• I have a distaste for the revival for the reasons stated. Search engine optimization requires a terse ‘slug’ that doesn’t really allow for nuance though i tried to be fair and not manufacture controversy. That would be what Jack Baruth calls the simplistic ‘sucks and rocks’ dichotomy. This site is about truth, and this is my subjective truth. I’d love to hear a rebuttal.

      The C1 Grand Malvern Small Seconds is interesting in having the ‘small seconds’ take up the bulk of the dial’s lower half. My pet peeve with it is more the single numerical index at 12 o’clock. I might be too practical, but reducing the number index feature to a ‘this side up’ sign annoys me.

      Now Panerai and the placement of the sub-dial at 9 o’clock, that would drive me nuts. That’s where the shirt cuff covers the watch for casual glances. Yeah yeah, pocket watch movement back in … wait, 1956? Is that right? The small seconds wasn’t a thing for them on before then? Say my brief googling is wrong on that.

  2. Other than that small seconds are small these are all arguments against any traditional watch.

    Only one of my watches has small seconds, but it’s a damn good looking watch with the ETA/Unitas 6498, designed from the beginning to be small seconds, and one of the most robust, reliable, accurate movements available.

    The bigger issue is execution. Small seconds and a date is too much. Also, many small seconds movements (e.g., Peseux) were designed for 36mm and smaller watches, and look silly in larger watches with the seconds register pressed up against the center of the watch. The Unitas works well because it was not designed for smaller watches, and will not even fit in a watch under 41mm.

    • There are objective advantages to the mechanical watch, namely durability and reparability. The more numerous subjective advantages are fairly known entities. The only argument for the small second hand of which I know is that is distinctive or retro. Maybe in the case of slender hour and minute hands, it keeps the seconds hand out of the way to avoid confusion?

      The original Datejust (ref. 4467) of 1945 already had the now-conventional central second hand, so there is a technology mismatch in addition to aesthetic concerns in pairing small seconds and a date window.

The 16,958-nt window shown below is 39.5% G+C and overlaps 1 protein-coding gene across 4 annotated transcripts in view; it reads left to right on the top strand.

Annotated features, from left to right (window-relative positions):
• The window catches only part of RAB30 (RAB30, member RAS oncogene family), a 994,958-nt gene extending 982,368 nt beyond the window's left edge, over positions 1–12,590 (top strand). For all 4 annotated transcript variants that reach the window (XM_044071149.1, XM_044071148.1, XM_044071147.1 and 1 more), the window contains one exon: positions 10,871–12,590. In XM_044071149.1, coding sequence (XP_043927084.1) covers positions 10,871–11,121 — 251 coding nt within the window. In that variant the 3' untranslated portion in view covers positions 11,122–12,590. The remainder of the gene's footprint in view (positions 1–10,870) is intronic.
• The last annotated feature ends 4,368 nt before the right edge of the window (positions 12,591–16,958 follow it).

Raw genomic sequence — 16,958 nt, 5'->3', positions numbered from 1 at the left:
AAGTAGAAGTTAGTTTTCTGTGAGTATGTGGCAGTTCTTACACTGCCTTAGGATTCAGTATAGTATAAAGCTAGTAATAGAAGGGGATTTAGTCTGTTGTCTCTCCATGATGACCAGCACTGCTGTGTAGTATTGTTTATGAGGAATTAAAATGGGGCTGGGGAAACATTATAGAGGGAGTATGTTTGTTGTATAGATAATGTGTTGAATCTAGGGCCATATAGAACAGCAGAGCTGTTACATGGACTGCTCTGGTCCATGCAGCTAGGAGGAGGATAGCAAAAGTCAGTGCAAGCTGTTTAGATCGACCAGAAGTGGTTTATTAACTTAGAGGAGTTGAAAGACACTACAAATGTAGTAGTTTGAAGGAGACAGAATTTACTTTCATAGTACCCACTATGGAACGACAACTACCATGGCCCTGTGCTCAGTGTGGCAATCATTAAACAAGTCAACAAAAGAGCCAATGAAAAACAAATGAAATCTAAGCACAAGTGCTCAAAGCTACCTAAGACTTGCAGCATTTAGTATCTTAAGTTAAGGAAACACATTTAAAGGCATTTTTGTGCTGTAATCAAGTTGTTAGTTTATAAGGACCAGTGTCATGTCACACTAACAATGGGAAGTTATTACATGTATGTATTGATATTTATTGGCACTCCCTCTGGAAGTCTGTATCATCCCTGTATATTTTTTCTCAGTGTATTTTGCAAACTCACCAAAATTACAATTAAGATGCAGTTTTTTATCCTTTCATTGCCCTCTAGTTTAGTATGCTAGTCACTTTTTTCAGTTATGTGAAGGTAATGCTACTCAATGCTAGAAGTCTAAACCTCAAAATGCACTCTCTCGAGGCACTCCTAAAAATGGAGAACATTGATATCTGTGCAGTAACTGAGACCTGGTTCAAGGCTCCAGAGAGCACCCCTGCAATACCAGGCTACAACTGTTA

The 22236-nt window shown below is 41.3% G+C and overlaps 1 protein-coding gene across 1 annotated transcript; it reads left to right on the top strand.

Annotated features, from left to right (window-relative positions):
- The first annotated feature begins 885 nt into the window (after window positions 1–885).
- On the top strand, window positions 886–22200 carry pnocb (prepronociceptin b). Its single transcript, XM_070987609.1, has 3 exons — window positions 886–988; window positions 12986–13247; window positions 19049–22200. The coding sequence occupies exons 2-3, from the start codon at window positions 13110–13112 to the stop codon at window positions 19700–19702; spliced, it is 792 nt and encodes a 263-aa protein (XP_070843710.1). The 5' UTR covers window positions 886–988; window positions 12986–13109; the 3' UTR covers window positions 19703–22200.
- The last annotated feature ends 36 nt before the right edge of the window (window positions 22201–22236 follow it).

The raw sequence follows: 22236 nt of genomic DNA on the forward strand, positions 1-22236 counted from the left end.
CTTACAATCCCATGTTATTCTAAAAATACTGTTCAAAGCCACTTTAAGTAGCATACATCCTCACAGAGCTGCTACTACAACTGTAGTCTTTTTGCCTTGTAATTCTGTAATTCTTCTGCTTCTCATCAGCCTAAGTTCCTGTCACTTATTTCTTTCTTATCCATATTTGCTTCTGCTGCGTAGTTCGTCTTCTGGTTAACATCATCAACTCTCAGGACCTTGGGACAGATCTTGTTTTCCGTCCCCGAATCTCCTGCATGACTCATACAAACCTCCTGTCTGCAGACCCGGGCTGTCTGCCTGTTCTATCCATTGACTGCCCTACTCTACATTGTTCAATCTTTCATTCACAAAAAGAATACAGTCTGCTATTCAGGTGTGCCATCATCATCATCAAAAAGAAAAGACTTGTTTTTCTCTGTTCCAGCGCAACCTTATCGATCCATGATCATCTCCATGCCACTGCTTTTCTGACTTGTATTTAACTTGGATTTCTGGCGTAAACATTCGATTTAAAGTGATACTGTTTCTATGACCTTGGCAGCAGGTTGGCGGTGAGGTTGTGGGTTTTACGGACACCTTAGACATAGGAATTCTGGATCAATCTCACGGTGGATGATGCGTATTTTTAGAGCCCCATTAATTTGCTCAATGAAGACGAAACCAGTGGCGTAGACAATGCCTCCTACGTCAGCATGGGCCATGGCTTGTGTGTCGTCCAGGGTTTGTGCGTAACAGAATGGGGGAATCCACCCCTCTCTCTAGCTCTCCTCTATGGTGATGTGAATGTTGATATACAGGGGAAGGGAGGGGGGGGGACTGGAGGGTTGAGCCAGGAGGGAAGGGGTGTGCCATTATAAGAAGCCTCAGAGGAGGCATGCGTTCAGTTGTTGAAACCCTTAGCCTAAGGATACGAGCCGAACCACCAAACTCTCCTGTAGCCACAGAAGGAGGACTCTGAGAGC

Poor placement, scale, or other stylistic mishaps are extra concerns. The small sub-dial interrupting other lines was forgivable back when it was absolutely necessary, but why now? Those Swatches above look like Venn diagrams. I’m fine with outdated technology when there is a reason, but I don’t know the reason. I suspect that you can get a slightly slimmer case with a simpler honest small second movement?

      • The objective advantages you cite are hardly objective advantages. A G-Shock Tough Solar square is going to be more durable and arguably as repairable as any mechanical watch. Sure the replacement parts for a G-Shock require a modern supply chain, but a post-apocalyptic blacksmith is not going to be making a modern hairspring either.

        If you do care about durability and repairability, the most durable, certainly most repairable mechanical movement ever made happens to be the small second ETA/Unitas 6497/6498.

        On subjective aesthetics you can tell me something like a Stowa Marine Original 41MM is not an attractive watch, but that is incorrect. The versions with center seconds look pedestrian and boring by comparison.

        I will say that small seconds has to be done right, and Swatch did not do it right.

  3. Cornogaddeon and having to wash out some medical equipment once a week has given me a fresh appreciation for an easy to see second hand, chronographs, and the chronograph function on a Casio. I’ve got a “lefty” Invicta chronograph with a 50mm case and a big yellow second hand and it is fantastic for observing the twenty second rule when washing hands.

    • Perfect example of when a second hand will really be used. It may be infrequently, but it should be up for the job when needed.

  4. Now I begin hate small seconds, except for PANERAI watches. Since Panerai have nothing (cannot do much) for dials.

    • I did say I afford Panerai some leniency, despite my confusion about when they actually began having them.
      At some point Jack Baruth wrote an article about automotive design cues that outlast their original purpose, as they become brand/model styling cues. The title was something about why do BMW electric cars have plastic fake kidney grilles, but I can’t find it.

  5. You’re a muppet 🤣

    All watches, by those arguments, should be made redundant. Perhaps, maybe three hand quartz watches can stick around.

    Chronographs, especially mechanical chronographs, are a complete waste of time, resources and money. Who needs a chronograph these days? Especially a bulky auto or handwound piece?

    And don’t get me started on dive watches! No diver worth their salt uses a mechanical, analogue dive watch! They are completely useless for modern dive applications.

    Then there are pilot watches… don’t even get me started on how useless they are now…

    I think only quartz three handers, at the absolute maximum, should be acceptable these days. I mean, we do have smart watches now that do everything, even order our dinner.

    But if we want to be edgy and cool, let’s wear a Timex or something.

    I don’t have any small seconds in my collection… yet. But I do have a couple of chronographs and divers… I clearly don’t know what I’m doing…

    Don’t worry… article read with a grain of salt and responding with tongue firmly in cheek.

    • I kind of like the spinny clicky bezels despite not really using them much. Otherwise I unironically agree.
      When I finish the l Rotate watch kit, I’ll opine on the 9 o’clock position of a small seconds subdial.